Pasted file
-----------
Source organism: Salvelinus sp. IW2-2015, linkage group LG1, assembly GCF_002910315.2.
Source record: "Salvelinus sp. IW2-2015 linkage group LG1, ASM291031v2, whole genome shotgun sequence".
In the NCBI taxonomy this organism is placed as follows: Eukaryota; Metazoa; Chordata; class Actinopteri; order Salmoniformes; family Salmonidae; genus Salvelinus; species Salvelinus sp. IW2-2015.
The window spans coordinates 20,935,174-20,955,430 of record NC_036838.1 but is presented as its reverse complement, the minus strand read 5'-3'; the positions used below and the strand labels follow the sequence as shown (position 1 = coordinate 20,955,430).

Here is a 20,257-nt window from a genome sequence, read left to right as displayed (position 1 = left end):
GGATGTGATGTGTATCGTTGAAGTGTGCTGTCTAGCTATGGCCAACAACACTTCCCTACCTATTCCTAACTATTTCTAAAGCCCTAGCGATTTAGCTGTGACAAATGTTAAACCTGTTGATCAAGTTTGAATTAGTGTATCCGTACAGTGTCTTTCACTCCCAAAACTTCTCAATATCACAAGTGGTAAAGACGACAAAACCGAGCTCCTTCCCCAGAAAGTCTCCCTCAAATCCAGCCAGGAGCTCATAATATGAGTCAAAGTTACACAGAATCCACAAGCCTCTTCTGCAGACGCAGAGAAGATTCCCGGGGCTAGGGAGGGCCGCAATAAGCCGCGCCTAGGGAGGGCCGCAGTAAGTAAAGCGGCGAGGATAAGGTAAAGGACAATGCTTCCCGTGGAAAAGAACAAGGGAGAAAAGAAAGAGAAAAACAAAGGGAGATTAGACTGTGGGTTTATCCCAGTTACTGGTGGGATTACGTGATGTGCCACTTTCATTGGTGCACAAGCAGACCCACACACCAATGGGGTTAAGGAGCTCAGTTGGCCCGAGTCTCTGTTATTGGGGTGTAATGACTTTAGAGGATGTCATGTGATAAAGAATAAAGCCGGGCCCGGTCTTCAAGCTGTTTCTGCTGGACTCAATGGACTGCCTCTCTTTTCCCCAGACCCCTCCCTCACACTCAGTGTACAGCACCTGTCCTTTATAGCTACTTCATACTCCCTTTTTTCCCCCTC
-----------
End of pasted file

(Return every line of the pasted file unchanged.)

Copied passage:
Source organism: Salvelinus sp. IW2-2015, linkage group LG1, assembly GCF_002910315.2.
Source record: "Salvelinus sp. IW2-2015 linkage group LG1, ASM291031v2, whole genome shotgun sequence".
In the NCBI taxonomy this organism is placed as follows: Eukaryota; Metazoa; Chordata; class Actinopteri; order Salmoniformes; family Salmonidae; genus Salvelinus; species Salvelinus sp. IW2-2015.
The window spans coordinates 20,935,174-20,955,430 of record NC_036838.1 but is presented as its reverse complement, the minus strand read 5'-3'; the positions used below and the strand labels follow the sequence as shown (position 1 = coordinate 20,955,430).

Here is a 20,257-nt window from a genome sequence, read left to right as displayed (position 1 = left end):
GGATGTGATGTGTATCGTTGAAGTGTGCTGTCTAGCTATGGCCAACAACACTTCCCTACCTATTCCTAACTATTTCTAAAGCCCTAGCGATTTAGCTGTGACAAATGTTAAACCTGTTGATCAAGTTTGAATTAGTGTATCCGTACAGTGTCTTTCACTCCCAAAACTTCTCAATATCACAAGTGGTAAAGACGACAAAACCGAGCTCCTTCCCCAGAAAGTCTCCCTCAAATCCAGCCAGGAGCTCATAATATGAGTCAAAGTTACACAGAATCCACAAGCCTCTTCTGCAGACGCAGAGAAGATTCCCGGGGCTAGGGAGGGCCGCAATAAGCCGCGCCTAGGGAGGGCCGCAGTAAGTAAAGCGGCGAGGATAAGGTAAAGGACAATGCTTCCCGTGGAAAAGAACAAGGGAGAAAAGAAAGAGAAAAACAAAGGGAGATTAGACTGTGGGTTTATCCCAGTTACTGGTGGGATTACGTGATGTGCCACTTTCATTGGTGCACAAGCAGACCCACACACCAATGGGGTTAAGGAGCTCAGTTGGCCCGAGTCTCTGTTATTGGGGTGTAATGACTTTAGAGGATGTCATGTGATAAAGAATAAAGCCGGGCCCGGTCTTCAAGCTGTTTCTGCTGGACTCAATGGACTGCCTCTCTTTTCCCCAGACCCCTCCCTCACACTCAGTGTACAGCACCTGTCCTTTATAGCTACTTCATACTCCCTTTTTTCCCCCTC